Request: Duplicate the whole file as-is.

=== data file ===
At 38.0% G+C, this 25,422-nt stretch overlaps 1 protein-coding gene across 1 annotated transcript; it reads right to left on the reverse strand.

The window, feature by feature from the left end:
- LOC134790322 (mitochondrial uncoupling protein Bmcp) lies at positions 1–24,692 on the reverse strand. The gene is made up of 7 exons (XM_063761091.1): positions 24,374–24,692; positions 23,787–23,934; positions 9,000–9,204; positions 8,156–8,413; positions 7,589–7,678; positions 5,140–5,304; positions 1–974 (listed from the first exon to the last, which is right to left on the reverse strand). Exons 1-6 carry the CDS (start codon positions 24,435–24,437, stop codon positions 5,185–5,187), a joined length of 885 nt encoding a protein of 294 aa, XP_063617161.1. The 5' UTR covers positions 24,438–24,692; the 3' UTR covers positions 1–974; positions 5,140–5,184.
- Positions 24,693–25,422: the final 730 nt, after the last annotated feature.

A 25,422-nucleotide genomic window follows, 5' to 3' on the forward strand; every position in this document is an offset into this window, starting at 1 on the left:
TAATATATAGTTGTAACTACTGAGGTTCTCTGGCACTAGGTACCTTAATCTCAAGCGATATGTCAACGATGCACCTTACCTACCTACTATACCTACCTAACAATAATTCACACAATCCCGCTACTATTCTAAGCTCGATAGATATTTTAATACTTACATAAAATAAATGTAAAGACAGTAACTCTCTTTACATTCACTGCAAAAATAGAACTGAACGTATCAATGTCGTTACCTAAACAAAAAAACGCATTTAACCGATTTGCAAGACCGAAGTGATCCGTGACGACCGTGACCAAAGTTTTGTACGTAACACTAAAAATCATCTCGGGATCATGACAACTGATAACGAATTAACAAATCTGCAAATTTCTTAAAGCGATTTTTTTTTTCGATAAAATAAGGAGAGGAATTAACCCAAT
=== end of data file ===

At 38.0% G+C, this 25,422-nt stretch overlaps 1 protein-coding gene across 1 annotated transcript; it reads right to left on the reverse strand.

The window, feature by feature from the left end:
- LOC134790322 (mitochondrial uncoupling protein Bmcp) lies at positions 1–24,692 on the reverse strand. The gene is made up of 7 exons (XM_063761091.1): positions 24,374–24,692; positions 23,787–23,934; positions 9,000–9,204; positions 8,156–8,413; positions 7,589–7,678; positions 5,140–5,304; positions 1–974 (listed from the first exon to the last, which is right to left on the reverse strand). Exons 1-6 carry the CDS (start codon positions 24,435–24,437, stop codon positions 5,185–5,187), a joined length of 885 nt encoding a protein of 294 aa, XP_063617161.1. The 5' UTR covers positions 24,438–24,692; the 3' UTR covers positions 1–974; positions 5,140–5,184.
- Positions 24,693–25,422: the final 730 nt, after the last annotated feature.

A 25,422-nucleotide genomic window follows, 5' to 3' on the forward strand; every position in this document is an offset into this window, starting at 1 on the left:
TAATATATAGTTGTAACTACTGAGGTTCTCTGGCACTAGGTACCTTAATCTCAAGCGATATGTCAACGATGCACCTTACCTACCTACTATACCTACCTAACAATAATTCACACAATCCCGCTACTATTCTAAGCTCGATAGATATTTTAATACTTACATAAAATAAATGTAAAGACAGTAACTCTCTTTACATTCACTGCAAAAATAGAACTGAACGTATCAATGTCGTTACCTAAACAAAAAAACGCATTTAACCGATTTGCAAGACCGAAGTGATCCGTGACGACCGTGACCAAAGTTTTGTACGTAACACTAAAAATCATCTCGGGATCATGACAACTGATAACGAATTAACAAATCTGCAAATTTCTTAAAGCGATTTTTTTTTTCGATAAAATAAGGAGAGGAATTAACCCAAT